Smoking and Your Health

According to the Centers for Disease Control , smoking causes 87 percent of lung cancer deaths, 32 percent of coronary heart disease deaths, and 79 percent of all cases of chronic obstructive pulmonary disease (COPD) in the United States. One out of three cancer deaths is caused by smoking.

Smoking remains the single largest cause of preventable disease and death in the United States.

  • Smoking rates among adults and teens are less than half what they were in 1964; however, 42 million American adults and about 3 million middle and high school students continue to smoke.
  • Nearly half a million Americans die prematurely from smoking each year.
  • More than 16 million Americans suffer from a disease caused by smoking.
  • On average, compared to people who have never smoked, smokers suffer more health problems and disability due to their smoking and ultimately lose more than a decade of life.

Smoking is linked to the following health issues:

  • High blood pressuresmoking cessation
  • High cholesterol
  • Cancer
  • Obesity
  • Diabetes
  • Irregular heartbeats
  • Sudden cardiac death (SCD)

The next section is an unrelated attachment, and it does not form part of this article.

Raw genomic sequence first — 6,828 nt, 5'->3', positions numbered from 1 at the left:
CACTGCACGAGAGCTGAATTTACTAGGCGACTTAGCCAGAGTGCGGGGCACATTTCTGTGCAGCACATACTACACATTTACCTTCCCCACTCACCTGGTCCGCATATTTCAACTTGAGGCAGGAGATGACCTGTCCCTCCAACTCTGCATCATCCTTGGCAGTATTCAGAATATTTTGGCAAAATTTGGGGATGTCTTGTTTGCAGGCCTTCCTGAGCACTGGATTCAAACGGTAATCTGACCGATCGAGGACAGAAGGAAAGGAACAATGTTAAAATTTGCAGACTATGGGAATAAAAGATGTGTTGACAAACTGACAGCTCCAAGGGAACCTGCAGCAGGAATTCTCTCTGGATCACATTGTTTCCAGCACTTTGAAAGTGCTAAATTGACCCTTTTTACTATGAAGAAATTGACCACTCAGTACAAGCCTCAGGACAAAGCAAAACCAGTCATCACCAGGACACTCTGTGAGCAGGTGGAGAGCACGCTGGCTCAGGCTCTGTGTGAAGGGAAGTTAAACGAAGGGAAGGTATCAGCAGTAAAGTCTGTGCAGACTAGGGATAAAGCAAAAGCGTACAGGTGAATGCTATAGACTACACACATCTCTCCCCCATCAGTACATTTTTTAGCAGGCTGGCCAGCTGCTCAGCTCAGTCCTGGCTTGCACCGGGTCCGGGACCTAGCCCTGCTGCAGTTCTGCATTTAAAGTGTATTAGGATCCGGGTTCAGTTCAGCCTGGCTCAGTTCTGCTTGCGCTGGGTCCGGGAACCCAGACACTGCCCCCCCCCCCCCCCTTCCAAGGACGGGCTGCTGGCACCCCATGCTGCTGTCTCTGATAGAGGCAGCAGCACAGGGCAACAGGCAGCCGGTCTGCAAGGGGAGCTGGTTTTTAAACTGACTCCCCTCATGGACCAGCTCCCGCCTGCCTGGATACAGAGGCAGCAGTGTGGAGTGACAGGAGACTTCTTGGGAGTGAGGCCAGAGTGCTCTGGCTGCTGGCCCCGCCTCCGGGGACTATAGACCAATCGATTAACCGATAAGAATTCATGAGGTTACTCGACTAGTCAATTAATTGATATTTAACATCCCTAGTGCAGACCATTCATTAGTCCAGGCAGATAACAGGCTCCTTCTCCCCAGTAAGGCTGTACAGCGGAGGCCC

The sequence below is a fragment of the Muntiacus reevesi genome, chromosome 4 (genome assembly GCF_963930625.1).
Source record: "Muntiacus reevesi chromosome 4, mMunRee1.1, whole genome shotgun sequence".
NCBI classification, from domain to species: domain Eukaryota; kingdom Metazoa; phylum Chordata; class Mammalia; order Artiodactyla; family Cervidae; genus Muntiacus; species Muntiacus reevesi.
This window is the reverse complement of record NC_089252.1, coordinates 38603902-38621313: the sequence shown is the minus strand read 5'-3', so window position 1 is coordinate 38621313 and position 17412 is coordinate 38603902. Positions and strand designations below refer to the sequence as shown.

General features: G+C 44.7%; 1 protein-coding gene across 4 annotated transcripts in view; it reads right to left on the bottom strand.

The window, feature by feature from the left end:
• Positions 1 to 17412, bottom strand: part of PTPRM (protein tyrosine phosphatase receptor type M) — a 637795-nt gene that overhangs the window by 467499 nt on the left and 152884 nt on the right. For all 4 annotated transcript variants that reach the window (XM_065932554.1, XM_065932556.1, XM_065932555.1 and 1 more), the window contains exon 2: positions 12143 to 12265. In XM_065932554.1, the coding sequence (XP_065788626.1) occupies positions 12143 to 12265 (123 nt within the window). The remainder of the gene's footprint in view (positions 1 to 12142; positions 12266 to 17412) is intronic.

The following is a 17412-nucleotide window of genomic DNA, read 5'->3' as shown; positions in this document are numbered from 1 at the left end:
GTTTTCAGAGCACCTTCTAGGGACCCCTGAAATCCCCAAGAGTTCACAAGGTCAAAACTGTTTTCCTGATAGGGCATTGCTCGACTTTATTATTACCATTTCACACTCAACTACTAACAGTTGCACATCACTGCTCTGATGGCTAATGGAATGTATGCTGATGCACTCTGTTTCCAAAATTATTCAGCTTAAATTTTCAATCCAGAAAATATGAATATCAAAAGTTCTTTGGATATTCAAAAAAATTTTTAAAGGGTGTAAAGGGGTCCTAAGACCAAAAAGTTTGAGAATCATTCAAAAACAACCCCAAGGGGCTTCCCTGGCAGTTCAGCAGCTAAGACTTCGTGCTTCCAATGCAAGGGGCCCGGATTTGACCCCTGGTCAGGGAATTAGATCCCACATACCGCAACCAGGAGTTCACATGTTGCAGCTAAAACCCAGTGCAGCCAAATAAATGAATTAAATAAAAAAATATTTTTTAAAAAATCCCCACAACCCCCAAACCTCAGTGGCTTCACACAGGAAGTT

• Heart failure
  • Peripheral arterial disease (plaque buildup in the arteries that lead to the legs and arms)
  • Increased tendency for blood clotting
  • Decreased exercise tolerance
  • Periodontal or gum disease
  • Rheumatoid arthritis

The benefits of quitting smoking include:

  • A longer life. Smokers who quit between ages 35-39 will add an average of 6 to 9 years to their lives. Those who quit at ages 65-69 will extend their life expectancy by 1 to 4 years.
  • A reduced risk of heart and vascular disease
  • A reduced risk of high blood pressure
  • A reduced risk of high cholesterol
  • A reduced risk of peripheral arterial disease and stroke
  • A reduced risk of other diseases such as lung cancer, throat cancer, diabetes and lung related illnesses
  • Improved health – look and feel better

Resources to help you quit smoking*

American Cancer Society at http://www.cancer.org
American Lung Association at http://www.lungusa.org
American Heart Association at http://americanheart.org
National Heart, Lung, and Blood Institute at http://www.nhlbi.nih.gov/health/pubs/pub_gen.htm

*Listing of these web sites does not imply an endorsement of the material, content or program offerings in these sites.